These premises – that we stand at the brink of a new understanding of the nature of humankind and that there will be an inevitable shift in our worldview – are both explored in much of the Edgar Cayce material. Rather than seeing life as simply a precursor to an inevitable reward or punishment, the Cayce information saw every life experience as a potentially purposeful and necessary stage of development leading to an almost unfathomable realization of one’s true connection to God. A reading told one 26-year-old army sergeant: “For you grow to heaven, you don’t go to heaven. It is within thine own conscience that ye grow there.” (3409-1) With this as his undergirding perspective, Cayce believed that it was through an individual’s life experiences and relationships – accruing over a series of lifetimes – that each person was destined to undergo soul development; grow spiritually; overcome shortcomings, weaknesses, and flaws; and eventually reawaken to the true self.

In the Cayce cosmology, the destiny Iof each individual is nothing less than soul growth, transformation, and enlightenment. Essentially, the primary function of the earth is as a testing arena that enables the soul to exercise the dynamics of freedom of choice played out against the influences of cause and effect, and to experience whatever understanding and development have already taken place. Although Cayce definitely saw the prospect of soul retrogression (loss) in any given life, generally each lifetime allows for the possibility of advancement in learning. In fact, the readings contend that wherever a person finds him- or herself in the present, that very situation has the potential to be a purposeful one; whether or not the person decides to use the present as a positive learning experience, however, is always a matter of free will.

Because the nature of the soul is spiritual, not physical, it is erroneous to believe that the earth offers the only learning curriculum undertaken by each soul. Instead, Cayce’s cosmology describes “sojourns in consciousness” in which the soul chooses to experience focused lessons in what might be called “awareness development.” These lessons do not take place in physicality but in other dimensions of consciousness. With this in mind, Cayce informed a group of approximately 30 people who had gathered for a reading in 1933: “For, the earth is only an atom in the universe of worlds!” (5749-3) Echoing the New Testament (John 14:2), Cayce told another individual, “‘… In my Father’s house are many mansions’ – many consciousnesses, many stages of enfoldment, of unfoldment, of blessings …” (2879-1)

Cayce advised others that it was also a mistake to believe that our solar system is the only place in the cosmos in which souls are undergoing a developmental process. However, once a soul enters the earth, there is apparently a mandatory lesson that must be attained before the soul is free to continue its curriculum elsewhere. Essentially, that lesson was described as being one of love and service. On other occasions, the readings used biblical terminology to describe that lesson: “For the whole law is to love the Lord with all thy heart and soul and body, and thy neighbor as thyself!” (1603-1)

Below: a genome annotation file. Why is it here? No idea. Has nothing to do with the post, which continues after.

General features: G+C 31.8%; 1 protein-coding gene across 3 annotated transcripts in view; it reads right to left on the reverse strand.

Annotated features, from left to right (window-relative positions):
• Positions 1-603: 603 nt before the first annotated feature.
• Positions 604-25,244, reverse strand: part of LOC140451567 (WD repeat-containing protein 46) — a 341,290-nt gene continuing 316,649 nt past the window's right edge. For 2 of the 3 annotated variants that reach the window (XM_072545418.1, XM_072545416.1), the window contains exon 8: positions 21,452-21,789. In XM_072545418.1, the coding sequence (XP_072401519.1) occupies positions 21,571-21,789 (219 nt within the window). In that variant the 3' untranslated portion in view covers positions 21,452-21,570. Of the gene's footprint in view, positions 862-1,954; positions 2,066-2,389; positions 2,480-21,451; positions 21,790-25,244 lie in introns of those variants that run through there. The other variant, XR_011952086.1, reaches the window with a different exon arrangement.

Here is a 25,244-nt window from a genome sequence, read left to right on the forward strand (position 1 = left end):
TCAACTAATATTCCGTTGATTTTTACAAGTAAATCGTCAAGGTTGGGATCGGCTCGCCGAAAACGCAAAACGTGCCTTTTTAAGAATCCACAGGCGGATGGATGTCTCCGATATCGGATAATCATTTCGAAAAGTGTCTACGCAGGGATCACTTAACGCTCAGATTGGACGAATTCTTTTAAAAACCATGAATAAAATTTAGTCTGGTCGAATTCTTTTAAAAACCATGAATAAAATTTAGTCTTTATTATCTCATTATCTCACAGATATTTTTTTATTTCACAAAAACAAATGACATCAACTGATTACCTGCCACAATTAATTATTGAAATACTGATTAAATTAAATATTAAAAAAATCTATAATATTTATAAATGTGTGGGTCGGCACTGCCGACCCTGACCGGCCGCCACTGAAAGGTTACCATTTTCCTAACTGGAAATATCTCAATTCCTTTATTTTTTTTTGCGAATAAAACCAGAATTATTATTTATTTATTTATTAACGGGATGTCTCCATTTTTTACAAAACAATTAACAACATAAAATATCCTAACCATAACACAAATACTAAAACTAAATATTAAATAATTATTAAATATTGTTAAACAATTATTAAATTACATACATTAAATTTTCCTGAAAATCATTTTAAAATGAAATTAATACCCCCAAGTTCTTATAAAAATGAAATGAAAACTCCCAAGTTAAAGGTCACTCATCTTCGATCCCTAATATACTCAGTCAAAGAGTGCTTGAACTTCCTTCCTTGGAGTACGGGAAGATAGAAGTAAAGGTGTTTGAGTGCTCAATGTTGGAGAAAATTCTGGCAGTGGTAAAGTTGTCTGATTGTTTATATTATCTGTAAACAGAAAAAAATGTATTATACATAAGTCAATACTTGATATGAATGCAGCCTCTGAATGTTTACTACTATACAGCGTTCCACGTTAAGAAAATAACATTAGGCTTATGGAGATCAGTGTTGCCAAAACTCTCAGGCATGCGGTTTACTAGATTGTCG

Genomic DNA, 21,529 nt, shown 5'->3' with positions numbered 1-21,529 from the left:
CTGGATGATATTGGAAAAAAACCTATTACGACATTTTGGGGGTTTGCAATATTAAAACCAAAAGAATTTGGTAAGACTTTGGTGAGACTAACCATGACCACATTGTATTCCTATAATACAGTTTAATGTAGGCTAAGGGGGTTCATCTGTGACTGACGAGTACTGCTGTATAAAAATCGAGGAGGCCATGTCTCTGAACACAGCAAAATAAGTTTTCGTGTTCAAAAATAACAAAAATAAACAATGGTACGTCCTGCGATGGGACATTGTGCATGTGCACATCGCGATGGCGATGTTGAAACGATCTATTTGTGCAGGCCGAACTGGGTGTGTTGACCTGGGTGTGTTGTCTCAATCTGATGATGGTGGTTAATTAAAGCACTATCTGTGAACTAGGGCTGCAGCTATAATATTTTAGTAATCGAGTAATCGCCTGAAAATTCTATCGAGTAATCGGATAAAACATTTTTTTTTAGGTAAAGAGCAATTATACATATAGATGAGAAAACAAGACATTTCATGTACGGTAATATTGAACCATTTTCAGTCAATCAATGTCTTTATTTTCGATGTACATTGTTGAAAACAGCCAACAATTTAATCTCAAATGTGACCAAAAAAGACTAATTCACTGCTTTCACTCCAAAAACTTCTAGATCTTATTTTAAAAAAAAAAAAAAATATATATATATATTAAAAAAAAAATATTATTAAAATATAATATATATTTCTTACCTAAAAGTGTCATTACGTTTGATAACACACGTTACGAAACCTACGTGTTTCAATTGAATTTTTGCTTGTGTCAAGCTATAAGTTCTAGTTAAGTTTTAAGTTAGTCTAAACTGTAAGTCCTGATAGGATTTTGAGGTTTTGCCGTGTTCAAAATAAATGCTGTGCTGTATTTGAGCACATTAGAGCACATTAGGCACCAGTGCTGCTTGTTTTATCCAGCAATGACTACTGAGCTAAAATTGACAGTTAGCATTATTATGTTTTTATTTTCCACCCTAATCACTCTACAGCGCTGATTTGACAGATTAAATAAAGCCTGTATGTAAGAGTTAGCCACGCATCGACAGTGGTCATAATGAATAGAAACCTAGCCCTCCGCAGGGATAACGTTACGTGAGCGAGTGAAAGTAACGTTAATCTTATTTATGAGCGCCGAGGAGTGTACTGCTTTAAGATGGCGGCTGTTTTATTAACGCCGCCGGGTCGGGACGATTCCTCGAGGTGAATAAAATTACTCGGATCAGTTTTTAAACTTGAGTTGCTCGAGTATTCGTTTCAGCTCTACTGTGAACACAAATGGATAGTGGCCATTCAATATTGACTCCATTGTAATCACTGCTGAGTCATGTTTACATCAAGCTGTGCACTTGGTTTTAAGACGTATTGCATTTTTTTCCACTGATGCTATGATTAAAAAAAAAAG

In Cayce’s worldview, the inevitable destiny of every soul is to become cognizant of its true individuality while maintaining an awareness of its oneness with God. For all of humankind, this state of enlightenment is seemingly achievable in one of two ways: either by learning the lesson of love and then moving on to other stages of consciousness development or by literally attaining perfection in the earth. Of the thousands of individuals who received readings from Edgar Cayce, fewer than 20 were told that they had so mastered the lesson of love that another earthly incarnation would not be necessary unless they chose to return. Apparently, there are “many mansions” in which they could continue their individual growth process. In terms of manifesting perfection in the earth, the example repeatedly cited by the readings was that of Jesus.

In 1944, a 53-year-old housewife contacted Edgar Cayce and inquired as to why she had come into life with such a broken physical body. For much of her life, she had suffered from heart, back, hearing, and intestinal problems, that often caused her severe pain. In spite of these problems, she had managed to take care of a home and family and raise two sons. She obtained a life reading and was told that her soul had made tremendous strides in spiritual development for she had “advanced from a low degree to that which may not even necessitate a reincarnation in the earth.” Not that she was perfect, for she wasn’t; but somehow she had learned how to love.

Her present difficulties were traced to a low point in her earthly sojourns when she had been a companion of Nero and had taken part in the physical persecution of individuals associated with the early Christian church. From that experience, Cayce advised her that she was now “meeting self” in terms of her own pain and suffering. Aside from that one period of soul retrogression, however, she was told that throughout her earthly incarnations, she had generally been of service to others in her attempts to be of service to God. As a result, in spite of her physical pain, she had still managed to love, striving to hold to a high ideal, and frequently assisting others in doing the same. For that reason, when asked to comment on her abilities, Cayce told her: “Who would tell the rose how to be beautiful; who would give to the morning sun, glory; who would tell the stars how to be beautiful? Keep that faith which has prompted thee. Many will gain much from thy patience, thy consistence, thy brotherly love.” (5366-1)

In spite of how her life and physical circumstances might have appeared to others, the reading assured her that she had accomplished much.